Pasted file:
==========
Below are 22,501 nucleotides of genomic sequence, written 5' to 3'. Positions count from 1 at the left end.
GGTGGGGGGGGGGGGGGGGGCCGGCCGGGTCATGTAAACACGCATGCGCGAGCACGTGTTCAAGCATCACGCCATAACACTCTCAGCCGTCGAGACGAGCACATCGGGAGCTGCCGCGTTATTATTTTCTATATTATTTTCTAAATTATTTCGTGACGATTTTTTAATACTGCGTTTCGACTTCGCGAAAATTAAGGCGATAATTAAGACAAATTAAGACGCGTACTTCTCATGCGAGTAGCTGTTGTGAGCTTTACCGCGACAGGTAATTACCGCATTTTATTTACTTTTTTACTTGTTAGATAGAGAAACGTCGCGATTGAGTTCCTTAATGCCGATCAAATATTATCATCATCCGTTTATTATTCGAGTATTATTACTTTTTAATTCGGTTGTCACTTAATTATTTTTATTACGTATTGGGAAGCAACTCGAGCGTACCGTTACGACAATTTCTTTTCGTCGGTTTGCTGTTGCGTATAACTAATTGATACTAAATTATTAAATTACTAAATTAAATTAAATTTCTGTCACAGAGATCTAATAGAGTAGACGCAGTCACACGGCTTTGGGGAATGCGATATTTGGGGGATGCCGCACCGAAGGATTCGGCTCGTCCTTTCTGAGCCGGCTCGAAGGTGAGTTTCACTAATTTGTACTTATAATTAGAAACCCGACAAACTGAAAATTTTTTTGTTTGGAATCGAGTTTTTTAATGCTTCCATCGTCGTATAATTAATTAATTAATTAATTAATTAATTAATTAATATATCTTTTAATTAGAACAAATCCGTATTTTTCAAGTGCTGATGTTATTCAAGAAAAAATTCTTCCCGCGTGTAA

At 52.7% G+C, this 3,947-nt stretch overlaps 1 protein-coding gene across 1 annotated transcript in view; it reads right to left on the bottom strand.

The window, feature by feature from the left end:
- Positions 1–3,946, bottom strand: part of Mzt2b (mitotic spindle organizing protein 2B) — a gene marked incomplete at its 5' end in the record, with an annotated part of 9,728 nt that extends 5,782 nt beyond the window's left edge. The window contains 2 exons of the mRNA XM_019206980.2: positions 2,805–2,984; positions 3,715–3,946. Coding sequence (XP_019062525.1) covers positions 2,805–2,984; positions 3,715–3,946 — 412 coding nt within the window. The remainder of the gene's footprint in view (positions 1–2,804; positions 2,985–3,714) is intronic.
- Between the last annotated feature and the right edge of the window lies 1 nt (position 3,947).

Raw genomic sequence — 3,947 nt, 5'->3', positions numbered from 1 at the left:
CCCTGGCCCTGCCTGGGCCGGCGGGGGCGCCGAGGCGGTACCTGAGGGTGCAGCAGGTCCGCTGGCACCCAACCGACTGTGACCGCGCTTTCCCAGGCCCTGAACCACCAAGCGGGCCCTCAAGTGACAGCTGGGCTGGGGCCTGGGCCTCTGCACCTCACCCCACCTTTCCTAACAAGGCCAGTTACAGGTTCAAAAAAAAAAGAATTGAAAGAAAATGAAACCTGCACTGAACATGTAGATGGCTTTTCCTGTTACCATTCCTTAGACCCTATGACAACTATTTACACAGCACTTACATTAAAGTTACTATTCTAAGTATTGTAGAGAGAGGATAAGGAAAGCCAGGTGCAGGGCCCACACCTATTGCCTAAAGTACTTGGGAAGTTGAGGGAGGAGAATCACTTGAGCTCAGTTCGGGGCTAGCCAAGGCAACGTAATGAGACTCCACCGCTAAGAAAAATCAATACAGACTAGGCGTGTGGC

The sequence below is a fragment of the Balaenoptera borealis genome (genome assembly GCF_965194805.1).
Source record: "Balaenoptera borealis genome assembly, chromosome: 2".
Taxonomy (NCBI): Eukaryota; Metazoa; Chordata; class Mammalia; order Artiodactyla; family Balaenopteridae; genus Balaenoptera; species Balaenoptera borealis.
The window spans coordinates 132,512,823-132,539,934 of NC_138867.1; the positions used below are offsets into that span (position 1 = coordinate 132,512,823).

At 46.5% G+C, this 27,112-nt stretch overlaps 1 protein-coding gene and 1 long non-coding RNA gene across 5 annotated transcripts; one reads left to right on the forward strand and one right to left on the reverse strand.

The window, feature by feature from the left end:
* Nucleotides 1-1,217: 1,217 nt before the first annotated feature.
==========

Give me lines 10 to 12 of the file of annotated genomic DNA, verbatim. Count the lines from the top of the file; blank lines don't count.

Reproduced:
Source record: "Balaenoptera borealis genome assembly, chromosome: 2".
Taxonomy (NCBI): Eukaryota; Metazoa; Chordata; class Mammalia; order Artiodactyla; family Balaenopteridae; genus Balaenoptera; species Balaenoptera borealis.
The window spans coordinates 132,512,823-132,539,934 of NC_138867.1; the positions used below are offsets into that span (position 1 = coordinate 132,512,823).